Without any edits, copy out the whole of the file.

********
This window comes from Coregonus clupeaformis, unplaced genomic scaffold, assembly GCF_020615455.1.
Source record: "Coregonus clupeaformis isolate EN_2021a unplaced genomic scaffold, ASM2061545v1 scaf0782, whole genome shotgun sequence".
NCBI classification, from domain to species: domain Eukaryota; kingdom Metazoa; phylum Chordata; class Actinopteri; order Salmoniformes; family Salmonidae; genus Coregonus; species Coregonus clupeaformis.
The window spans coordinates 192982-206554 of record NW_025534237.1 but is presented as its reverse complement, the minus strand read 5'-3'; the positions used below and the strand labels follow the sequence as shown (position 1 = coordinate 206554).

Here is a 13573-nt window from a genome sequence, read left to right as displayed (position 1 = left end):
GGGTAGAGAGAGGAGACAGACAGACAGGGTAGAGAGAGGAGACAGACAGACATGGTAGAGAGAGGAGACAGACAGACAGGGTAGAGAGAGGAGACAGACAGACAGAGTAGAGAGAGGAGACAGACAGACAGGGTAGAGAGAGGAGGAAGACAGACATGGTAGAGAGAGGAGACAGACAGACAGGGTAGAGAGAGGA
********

This window comes from Coregonus clupeaformis, unplaced genomic scaffold, assembly GCF_020615455.1.
Source record: "Coregonus clupeaformis isolate EN_2021a unplaced genomic scaffold, ASM2061545v1 scaf0782, whole genome shotgun sequence".
NCBI classification, from domain to species: domain Eukaryota; kingdom Metazoa; phylum Chordata; class Actinopteri; order Salmoniformes; family Salmonidae; genus Coregonus; species Coregonus clupeaformis.
The window spans coordinates 192982-206554 of record NW_025534237.1 but is presented as its reverse complement, the minus strand read 5'-3'; the positions used below and the strand labels follow the sequence as shown (position 1 = coordinate 206554).

Here is a 13573-nt window from a genome sequence, read left to right as displayed (position 1 = left end):
GGGTAGAGAGAGGAGACAGACAGACAGGGTAGAGAGAGGAGACAGACAGACATGGTAGAGAGAGGAGACAGACAGACAGGGTAGAGAGAGGAGACAGACAGACAGAGTAGAGAGAGGAGACAGACAGACAGGGTAGAGAGAGGAGGAAGACAGACATGGTAGAGAGAGGAGACAGACAGACAGGGTAGAGAGAGGA